The Oakdale Irrigation District’s policy on dealing with surface water shortage was the discussion topic at the Jan. 21 Board of Directors regular meeting.
OID General Manager Steve Knell talked about how OID will manage this year and offered information on the best, medium, and worst case scenarios on the level of drought in the district and the district’s water rights in the drought.
“You have a right to use water but you don’t have a right to water. That’s how the state views it,” Knell said.
He said that in the state there is a water right priority system. OID is an adjudicated senior water rights holder, which is better than being a senior holder. He noted that the federal government also has a permit with the state but the Feds are junior to OID. At the meeting, a letter from the State Water Resources Control Board was also shared regarding the “notice of surface water shortage and potential for curtailment of water right diversions.” Knell referred to the letter and said it was good that it spelled out the water rights priorities.
Knell explained the details of OID’s “formula water” and what it’s entitled to do in banking up water in New Melones when inflow levels are below a certain amount – which is expected this year. He reviewed the district’s water inventory and accounting, including total annual water demand at different water year levels, water generation abilities, and hydrology.
“I think we can make it this year,” Knell said, noting that he thinks this will be a “level II” year but later added that the board may have to make some tough decisions if the drought continues.
He asked what the board wants to do this year in terms of using OID’s conservation (banked) water and said if they decide to use it all this year, there’d be no backfill in the reservoir for next year and could leave the district in trouble if the drought still exists.
Knell said that in 2015, the district could see a burning up of 10,000 acres or more of pasture – one third of the district’s pasture land – if the district requires a no runoff program. He suggested that an idling (fallowing) program could address potential shortages this year and next year. He said that there are entities interested in having OID constituents do that and are willing to pay. He added that if OID plays its cards right, they may not impact anyone in the system.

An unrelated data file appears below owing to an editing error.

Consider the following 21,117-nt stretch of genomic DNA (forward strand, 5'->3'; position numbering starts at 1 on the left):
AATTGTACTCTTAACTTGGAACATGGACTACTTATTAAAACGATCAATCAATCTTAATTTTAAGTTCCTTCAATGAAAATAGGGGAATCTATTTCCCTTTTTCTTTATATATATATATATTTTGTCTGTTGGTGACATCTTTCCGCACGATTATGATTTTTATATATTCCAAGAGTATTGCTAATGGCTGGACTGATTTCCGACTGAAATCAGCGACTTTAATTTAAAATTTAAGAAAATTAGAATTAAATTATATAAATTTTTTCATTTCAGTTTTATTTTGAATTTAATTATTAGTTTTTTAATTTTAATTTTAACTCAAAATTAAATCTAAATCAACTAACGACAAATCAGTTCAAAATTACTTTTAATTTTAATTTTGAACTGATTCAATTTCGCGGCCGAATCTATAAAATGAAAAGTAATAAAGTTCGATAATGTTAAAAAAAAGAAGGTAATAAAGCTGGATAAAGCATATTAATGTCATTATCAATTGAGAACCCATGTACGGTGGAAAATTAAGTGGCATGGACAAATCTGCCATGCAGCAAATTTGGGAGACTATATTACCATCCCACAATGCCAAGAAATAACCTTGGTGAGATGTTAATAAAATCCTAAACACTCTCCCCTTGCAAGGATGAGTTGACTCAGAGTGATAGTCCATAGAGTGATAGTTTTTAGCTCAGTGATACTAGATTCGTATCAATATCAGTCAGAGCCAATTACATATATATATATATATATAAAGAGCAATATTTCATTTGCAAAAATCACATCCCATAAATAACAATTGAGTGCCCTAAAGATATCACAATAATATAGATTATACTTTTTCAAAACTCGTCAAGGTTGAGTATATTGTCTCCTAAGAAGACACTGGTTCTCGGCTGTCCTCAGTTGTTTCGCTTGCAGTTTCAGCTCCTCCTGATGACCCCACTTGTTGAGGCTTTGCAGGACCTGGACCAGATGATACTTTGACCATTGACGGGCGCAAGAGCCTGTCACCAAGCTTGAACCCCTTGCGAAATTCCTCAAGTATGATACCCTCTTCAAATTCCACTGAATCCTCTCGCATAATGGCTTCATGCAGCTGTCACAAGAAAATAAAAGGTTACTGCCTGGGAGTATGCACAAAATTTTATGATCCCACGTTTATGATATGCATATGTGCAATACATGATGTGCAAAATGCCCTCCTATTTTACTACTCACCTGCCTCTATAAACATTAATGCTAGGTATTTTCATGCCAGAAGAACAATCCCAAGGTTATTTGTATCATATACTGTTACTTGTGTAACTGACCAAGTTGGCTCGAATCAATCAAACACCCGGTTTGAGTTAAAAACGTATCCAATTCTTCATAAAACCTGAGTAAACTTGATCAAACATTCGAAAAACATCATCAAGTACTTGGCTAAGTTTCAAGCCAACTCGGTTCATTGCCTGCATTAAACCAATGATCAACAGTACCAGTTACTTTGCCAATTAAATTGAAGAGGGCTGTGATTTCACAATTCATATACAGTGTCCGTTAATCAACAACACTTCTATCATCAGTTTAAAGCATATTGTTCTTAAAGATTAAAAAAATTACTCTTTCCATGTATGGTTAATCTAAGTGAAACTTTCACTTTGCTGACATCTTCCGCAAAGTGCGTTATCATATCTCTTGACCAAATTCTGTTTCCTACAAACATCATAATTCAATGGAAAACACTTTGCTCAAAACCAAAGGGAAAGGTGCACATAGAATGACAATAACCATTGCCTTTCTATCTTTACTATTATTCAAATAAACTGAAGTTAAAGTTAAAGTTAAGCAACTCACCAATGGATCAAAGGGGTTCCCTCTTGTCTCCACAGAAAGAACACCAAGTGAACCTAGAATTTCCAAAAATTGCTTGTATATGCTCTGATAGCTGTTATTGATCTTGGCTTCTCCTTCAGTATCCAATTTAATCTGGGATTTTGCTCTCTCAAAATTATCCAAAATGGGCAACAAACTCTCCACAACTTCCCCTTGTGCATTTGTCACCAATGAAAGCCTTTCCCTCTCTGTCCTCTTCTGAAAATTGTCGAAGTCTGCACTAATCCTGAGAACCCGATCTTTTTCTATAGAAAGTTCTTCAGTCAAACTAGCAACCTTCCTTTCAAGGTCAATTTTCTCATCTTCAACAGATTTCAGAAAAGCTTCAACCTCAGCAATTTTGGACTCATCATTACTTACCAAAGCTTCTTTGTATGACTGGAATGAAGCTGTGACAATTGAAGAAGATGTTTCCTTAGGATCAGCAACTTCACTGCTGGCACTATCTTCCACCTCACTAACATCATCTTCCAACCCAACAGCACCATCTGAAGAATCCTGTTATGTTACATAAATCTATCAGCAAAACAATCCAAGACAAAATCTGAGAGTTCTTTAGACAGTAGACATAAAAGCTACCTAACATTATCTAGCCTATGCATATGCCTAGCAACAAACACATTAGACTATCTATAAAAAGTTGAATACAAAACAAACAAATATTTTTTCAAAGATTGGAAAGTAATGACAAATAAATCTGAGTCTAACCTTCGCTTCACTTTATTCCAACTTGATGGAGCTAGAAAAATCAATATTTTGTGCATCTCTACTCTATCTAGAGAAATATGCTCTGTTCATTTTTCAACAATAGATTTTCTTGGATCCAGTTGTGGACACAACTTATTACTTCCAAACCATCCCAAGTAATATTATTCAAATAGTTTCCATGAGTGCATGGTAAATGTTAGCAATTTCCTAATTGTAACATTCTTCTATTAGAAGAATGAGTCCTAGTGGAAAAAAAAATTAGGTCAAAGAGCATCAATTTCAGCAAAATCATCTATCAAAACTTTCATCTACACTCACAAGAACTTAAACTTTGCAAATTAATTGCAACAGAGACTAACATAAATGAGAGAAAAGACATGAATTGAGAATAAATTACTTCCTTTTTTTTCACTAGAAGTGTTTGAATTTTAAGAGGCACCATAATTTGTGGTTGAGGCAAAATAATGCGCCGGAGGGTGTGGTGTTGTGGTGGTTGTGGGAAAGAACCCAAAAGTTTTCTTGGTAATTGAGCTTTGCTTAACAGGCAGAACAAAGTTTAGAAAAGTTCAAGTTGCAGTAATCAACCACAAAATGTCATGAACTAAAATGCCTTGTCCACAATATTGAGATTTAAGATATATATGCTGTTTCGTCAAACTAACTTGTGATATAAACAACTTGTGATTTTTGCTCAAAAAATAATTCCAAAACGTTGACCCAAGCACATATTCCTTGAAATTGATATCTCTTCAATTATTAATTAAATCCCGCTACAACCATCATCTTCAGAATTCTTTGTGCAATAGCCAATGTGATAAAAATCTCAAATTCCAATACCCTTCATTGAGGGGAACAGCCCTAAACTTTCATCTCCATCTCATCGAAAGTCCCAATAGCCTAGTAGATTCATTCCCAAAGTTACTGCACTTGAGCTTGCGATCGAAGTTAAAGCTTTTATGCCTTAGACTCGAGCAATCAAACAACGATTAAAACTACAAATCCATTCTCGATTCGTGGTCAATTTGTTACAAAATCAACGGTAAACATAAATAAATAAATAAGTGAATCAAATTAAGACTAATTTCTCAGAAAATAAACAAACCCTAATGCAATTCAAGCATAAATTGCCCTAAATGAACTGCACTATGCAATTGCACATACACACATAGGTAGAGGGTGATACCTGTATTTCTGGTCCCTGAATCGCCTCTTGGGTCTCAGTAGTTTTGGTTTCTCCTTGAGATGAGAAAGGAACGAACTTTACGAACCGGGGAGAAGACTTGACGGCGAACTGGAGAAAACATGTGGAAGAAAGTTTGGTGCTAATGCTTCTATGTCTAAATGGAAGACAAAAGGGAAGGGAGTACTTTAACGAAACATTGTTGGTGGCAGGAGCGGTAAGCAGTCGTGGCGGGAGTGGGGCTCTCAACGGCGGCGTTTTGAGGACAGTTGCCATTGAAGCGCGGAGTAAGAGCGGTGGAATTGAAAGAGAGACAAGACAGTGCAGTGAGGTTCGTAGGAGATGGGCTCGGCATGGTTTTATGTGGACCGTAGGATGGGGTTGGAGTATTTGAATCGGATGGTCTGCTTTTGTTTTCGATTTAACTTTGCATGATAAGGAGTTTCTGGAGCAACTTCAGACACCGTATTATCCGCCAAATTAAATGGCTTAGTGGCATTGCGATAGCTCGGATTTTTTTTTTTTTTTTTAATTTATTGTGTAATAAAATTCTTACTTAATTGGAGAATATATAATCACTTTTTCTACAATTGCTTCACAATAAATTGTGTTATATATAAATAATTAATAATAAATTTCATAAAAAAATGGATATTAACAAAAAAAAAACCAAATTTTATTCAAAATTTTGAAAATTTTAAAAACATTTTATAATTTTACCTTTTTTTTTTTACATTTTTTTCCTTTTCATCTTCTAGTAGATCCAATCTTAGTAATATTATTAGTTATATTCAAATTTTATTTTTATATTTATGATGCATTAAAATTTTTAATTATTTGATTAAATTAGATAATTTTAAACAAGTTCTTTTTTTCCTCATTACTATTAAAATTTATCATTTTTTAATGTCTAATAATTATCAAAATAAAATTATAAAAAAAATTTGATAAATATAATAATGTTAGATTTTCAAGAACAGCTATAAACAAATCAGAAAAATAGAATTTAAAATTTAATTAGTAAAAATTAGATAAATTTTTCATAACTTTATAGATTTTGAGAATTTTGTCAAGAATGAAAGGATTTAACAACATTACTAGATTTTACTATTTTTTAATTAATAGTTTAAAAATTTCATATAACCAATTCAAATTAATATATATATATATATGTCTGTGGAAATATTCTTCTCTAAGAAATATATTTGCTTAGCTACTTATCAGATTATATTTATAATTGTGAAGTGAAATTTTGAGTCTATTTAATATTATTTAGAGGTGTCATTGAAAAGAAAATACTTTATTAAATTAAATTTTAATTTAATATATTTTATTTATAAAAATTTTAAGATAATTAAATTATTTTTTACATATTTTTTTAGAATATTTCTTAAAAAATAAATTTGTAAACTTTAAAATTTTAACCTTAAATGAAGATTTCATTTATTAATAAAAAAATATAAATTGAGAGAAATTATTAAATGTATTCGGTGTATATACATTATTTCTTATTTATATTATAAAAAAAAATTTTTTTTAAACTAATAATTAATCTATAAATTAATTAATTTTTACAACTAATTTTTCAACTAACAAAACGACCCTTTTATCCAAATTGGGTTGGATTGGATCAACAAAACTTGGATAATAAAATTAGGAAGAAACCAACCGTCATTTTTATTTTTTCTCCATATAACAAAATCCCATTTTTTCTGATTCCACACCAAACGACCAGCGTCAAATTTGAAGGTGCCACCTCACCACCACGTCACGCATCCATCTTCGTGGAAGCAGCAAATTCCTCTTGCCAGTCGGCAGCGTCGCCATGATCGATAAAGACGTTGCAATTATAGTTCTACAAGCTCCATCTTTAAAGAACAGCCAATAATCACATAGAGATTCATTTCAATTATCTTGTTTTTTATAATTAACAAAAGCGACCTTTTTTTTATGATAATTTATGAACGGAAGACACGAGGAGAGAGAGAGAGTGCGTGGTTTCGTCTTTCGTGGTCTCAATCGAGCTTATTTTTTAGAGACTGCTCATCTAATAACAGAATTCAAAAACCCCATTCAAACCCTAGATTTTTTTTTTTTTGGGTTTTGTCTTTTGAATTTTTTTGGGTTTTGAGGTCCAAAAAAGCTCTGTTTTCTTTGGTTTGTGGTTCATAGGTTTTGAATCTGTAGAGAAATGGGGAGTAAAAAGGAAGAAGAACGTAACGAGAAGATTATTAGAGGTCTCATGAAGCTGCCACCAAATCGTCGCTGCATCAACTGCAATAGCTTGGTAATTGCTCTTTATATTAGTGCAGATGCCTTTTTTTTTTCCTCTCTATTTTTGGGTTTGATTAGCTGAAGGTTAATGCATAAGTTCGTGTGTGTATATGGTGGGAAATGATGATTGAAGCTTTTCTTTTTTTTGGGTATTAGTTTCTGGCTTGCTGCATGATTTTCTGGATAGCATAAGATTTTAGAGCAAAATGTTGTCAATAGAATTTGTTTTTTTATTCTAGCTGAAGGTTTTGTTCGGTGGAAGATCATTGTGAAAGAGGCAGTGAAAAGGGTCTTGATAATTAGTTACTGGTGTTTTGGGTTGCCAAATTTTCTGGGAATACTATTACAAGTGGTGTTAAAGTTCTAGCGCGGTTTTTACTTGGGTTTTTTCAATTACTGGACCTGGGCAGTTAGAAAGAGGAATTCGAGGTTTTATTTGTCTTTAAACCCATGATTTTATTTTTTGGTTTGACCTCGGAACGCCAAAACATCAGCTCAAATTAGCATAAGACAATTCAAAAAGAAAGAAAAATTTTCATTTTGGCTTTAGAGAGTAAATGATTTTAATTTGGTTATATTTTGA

“I think under a ‘level II,’ we’d be in good shape… We’ll have to run the system pretty hard, rely on landowners…,” Knell said.
Stanislaus Farm Bureau representative Tom Orvis said that OID was in better shape than some neighboring districts, in part because OID has a plan, and now those districts are looking at OID’s plan and trying to put their own together. He spoke about how many acres could be idled in those other Stanislaus County districts.
“We all know, the skies could open up and this conversation would be over in a short amount of time in California,” Orvis said. “…In a bad situation, you guys are in a good situation.”
The next meeting agenda is expected to have an item or items having to do with how OID’s surface water will be treated from farm gate to farm gate.
In other business, the board nominated and unanimously approved director Al Bairos as the primary and director Herman Doornenbal as the alternate to represent OID as a candidate for appointment to serve on the Stanislaus County Water Advisory Committee.
Also in business, the board unanimously approved a partnership with the City of Oakdale to investigate a water conservation project. OID and the city have talked for a number of years about a project to recycle treatment plant water into OID canals as a way to conserve water. These types of projects exist around the state in various types of communities. CH2M Hill, an OID consultant on contract, will develop a scope of work and cost for the study. OID and the city will then look at the cost of a feasibility study before deciding if they wish to move forward.
The next regular meeting of the OID Board of Directors will be at 9 a.m. on Tuesday, Feb.4 in the OID boardroom, 1205 East F. The next regular joint board meeting for the Tri-Dam Project will be at 9 a.m. on Thursday, Feb. 20, also at the OID boardroom.